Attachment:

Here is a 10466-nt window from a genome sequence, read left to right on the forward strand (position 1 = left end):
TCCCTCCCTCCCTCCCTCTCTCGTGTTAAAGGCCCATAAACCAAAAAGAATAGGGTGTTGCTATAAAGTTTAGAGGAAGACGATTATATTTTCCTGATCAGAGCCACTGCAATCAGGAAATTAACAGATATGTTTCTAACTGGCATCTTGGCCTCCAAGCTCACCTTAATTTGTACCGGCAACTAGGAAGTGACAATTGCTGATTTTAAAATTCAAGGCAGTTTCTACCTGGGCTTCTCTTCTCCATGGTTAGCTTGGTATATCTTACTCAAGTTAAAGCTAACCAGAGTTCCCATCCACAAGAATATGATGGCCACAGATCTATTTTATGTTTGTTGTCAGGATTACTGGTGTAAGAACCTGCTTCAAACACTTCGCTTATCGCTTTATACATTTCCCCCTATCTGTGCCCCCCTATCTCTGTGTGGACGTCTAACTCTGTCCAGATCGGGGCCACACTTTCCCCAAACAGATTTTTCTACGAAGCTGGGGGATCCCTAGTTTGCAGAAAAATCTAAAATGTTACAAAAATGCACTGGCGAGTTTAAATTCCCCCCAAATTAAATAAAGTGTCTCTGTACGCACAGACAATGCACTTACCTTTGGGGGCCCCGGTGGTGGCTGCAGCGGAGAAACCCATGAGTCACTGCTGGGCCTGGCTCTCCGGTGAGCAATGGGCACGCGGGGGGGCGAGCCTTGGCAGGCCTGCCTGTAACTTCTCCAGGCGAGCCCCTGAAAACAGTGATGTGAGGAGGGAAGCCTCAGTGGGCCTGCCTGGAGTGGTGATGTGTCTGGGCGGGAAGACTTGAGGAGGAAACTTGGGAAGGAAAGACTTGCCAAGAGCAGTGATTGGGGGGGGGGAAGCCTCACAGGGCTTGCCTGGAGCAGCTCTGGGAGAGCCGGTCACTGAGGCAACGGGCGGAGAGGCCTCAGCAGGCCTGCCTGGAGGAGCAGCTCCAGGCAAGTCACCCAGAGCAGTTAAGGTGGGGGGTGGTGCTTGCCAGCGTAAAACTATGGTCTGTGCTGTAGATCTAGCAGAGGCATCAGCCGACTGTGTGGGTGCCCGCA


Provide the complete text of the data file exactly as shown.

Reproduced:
Here is a 10466-nt window from a genome sequence, read left to right on the forward strand (position 1 = left end):
TCCCTCCCTCCCTCCCTCTCTCGTGTTAAAGGCCCATAAACCAAAAAGAATAGGGTGTTGCTATAAAGTTTAGAGGAAGACGATTATATTTTCCTGATCAGAGCCACTGCAATCAGGAAATTAACAGATATGTTTCTAACTGGCATCTTGGCCTCCAAGCTCACCTTAATTTGTACCGGCAACTAGGAAGTGACAATTGCTGATTTTAAAATTCAAGGCAGTTTCTACCTGGGCTTCTCTTCTCCATGGTTAGCTTGGTATATCTTACTCAAGTTAAAGCTAACCAGAGTTCCCATCCACAAGAATATGATGGCCACAGATCTATTTTATGTTTGTTGTCAGGATTACTGGTGTAAGAACCTGCTTCAAACACTTCGCTTATCGCTTTATACATTTCCCCCTATCTGTGCCCCCCTATCTCTGTGTGGACGTCTAACTCTGTCCAGATCGGGGCCACACTTTCCCCAAACAGATTTTTCTACGAAGCTGGGGGATCCCTAGTTTGCAGAAAAATCTAAAATGTTACAAAAATGCACTGGCGAGTTTAAATTCCCCCCAAATTAAATAAAGTGTCTCTGTACGCACAGACAATGCACTTACCTTTGGGGGCCCCGGTGGTGGCTGCAGCGGAGAAACCCATGAGTCACTGCTGGGCCTGGCTCTCCGGTGAGCAATGGGCACGCGGGGGGGCGAGCCTTGGCAGGCCTGCCTGTAACTTCTCCAGGCGAGCCCCTGAAAACAGTGATGTGAGGAGGGAAGCCTCAGTGGGCCTGCCTGGAGTGGTGATGTGTCTGGGCGGGAAGACTTGAGGAGGAAACTTGGGAAGGAAAGACTTGCCAAGAGCAGTGATTGGGGGGGGGGAAGCCTCACAGGGCTTGCCTGGAGCAGCTCTGGGAGAGCCGGTCACTGAGGCAACGGGCGGAGAGGCCTCAGCAGGCCTGCCTGGAGGAGCAGCTCCAGGCAAGTCACCCAGAGCAGTTAAGGTGGGGGGTGGTGCTTGCCAGCGTAAAACTATGGTCTGTGCTGTAGATCTAGCAGAGGCATCAGCCGACTGTGTGGGTGCCCGCA